Health Impact Assessments and Equity – Do they help?
I have recently started doing a piece of work across the EU – a “Joint Action” for Health Action Partnership International which is concerned with strengthening Health Impact Assessments with an Equity Focus. As part of this work I was at a Euregio III symposium last week in Liverpool looking at Health Impact Assessments and their role.
I think that in most countries including the UK there is no duty to conduct an HIA. As far as I understand it in the UK there are two statutory impact assessments. These are an “Impact Assessment” and and “Equality Impact Assessment”. If you go to the DH website you can see examples of both of these. DH defines an Impact Assessment as:
DH Definition – An impact assessment (IA), (which replaced regulatory impact assessments in May 2007) is a short structured template published with regulatory proposals, new legislation and policy implementation. It concisely describes the issue and identifies costs and benefits that are likely to impact the public, private and/or third sector. An IA must accompany any published new legislation (including European legislation). An IA is an important tool to ensure that the principles of good regulation are followed: proportionality, accountability, consistency, transparency, targeting.
I think that a clearer description is the one provided by DWP it helps us understand that an Impact Assessment is not something that is just a technical exercise carried out by some civil servants in Whitehall – it is actually a gateway that enables communication and lobbying by organisations OUTSIDE government.
DWP Definition – Impact assessments (formerly regulatory impact assessments) help to explain the effects of government proposals which impact on the private, public and third sectors. The third sector includes charities and voluntary organisations. Impact assessments are published so that those with an interest understand and can challenge:
- why the Government is proposing to take action
- how new policies may affect people
- the estimated costs and benefits.
Impact assessments also help the Government and policy-makers think through and understand the effects of their proposals.
For more on DWP impact assessments see this link.
It may just be me – but I think that few people outside of government pay much attention to impact assessments – instead focussing on the white papers etc. In fact it is the Impact Assessment that gives us a more tangible grasp of what a particular policy might do. Impact Assessments provide more territory to fight over and offer a framework within which to do it.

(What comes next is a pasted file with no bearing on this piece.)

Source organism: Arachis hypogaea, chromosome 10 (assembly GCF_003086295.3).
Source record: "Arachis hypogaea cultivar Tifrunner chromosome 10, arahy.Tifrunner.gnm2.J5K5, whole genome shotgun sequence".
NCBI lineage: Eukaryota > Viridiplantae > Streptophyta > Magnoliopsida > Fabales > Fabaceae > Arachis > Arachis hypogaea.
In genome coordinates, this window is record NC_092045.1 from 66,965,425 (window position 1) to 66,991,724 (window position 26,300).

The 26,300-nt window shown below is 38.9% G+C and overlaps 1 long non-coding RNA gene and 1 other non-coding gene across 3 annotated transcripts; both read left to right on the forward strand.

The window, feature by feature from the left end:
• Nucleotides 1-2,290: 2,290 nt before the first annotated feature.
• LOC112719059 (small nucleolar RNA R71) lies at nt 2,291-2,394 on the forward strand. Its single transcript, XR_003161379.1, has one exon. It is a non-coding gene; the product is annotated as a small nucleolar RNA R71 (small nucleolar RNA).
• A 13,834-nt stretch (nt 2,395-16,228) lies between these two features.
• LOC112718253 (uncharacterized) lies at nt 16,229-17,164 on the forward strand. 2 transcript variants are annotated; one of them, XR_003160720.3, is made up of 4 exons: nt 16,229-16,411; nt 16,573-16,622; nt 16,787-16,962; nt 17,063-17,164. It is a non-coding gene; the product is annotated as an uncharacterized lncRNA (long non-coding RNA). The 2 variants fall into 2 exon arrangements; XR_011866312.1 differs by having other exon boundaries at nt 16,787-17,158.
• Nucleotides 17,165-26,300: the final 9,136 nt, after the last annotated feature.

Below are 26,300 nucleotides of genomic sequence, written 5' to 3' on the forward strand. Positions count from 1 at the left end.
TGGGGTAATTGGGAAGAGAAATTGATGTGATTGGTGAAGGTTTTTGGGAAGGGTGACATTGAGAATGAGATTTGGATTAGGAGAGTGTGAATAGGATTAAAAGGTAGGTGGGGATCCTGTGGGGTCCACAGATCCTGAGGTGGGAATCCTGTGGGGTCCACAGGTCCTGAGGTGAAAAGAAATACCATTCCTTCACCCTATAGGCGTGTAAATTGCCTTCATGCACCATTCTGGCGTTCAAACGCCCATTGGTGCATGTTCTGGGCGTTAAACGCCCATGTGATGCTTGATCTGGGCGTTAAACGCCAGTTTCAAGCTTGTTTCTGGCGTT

A good summary produced by the Cabinet Office is here.
This is not to say that government impact assessments are particularly good. People have said to me that they can just be box ticking exercises.
So lets look at one that impacts on health – but is concerned with the wider determinants of health. The Government changes to Work Capability Assessment – to get more people off Employment Support Allowance (ESA) and back into work. This is titled – “Amendment to Work Capability Assessments – the Employment and Support Allowance (Limited Capability for Work and Limited Capability for Work-Related Activity) (Amendment) Regulations 2011”
I think that the Impact Assessment is here.
When we look at it we see that it is called ‘Impact Assessment’ I think this is the Statutory Impact Assessment – and wrapped up in it is the ‘Statutory Equalities Duty Impact Test” which looks at the impact on Race, Disability, Gender and Sexuality. There are then a host of other impact assessments which I think are mandatory but not statutory. In other words Government recognises that they should be done but is not required to do them by law.
They include economic, environmental, social and sustainability impact assessments. One of the social ones is health – hooray! It all seems pretty sensible stuff too:
- Will your policy have a significant impact on health – specifically the wider determinants of health?
- Will there be an impact on lifestyle?
- Is there likely to be a significant demand on health and social care services?
If your answer is yes to any two of the above – then you need to conduct a full HIA.
When we look at the ESA Impact Assessment we would expect to see consideration of the impact on peoples health and well being – yet apparently there is NO impact to health and well being! This is despite the fact that 38% of people are receiving ESA because of mental health problems, there are a huge inequalities in terms of who relies on ESA, there are real issues of poverty, housing insecurity etc.
While the Equalities Impact box is ticked it seems to me that the assessment focusses almost exclusively on delivery issues associated with assessment – how to ensure that staff who conduct assessments do so in a way that is culturally aware for example – rather than on the impact of the regulatory change itself.
As I understand it the responsibility to produce a Health Impact Assessment rests with DH – there is no evidence that I can find that they have produced one.
So what to conclude?
Some of the frameworks feel quite good but this Impact Assessment seems to have presented little challenge.
- boxes have been ticked.
- The Health and Wellbeing agenda has been ignored
- DH has not championed the health and wellbeing agenda
If I am right about the above then I think that this presents a real challenge to those of us who are charged with making impact assessments work at a national and a local level – and for me highlights the fact that it is possible to have a great looking process on paper – but little impact in reality.
Or have I missed something?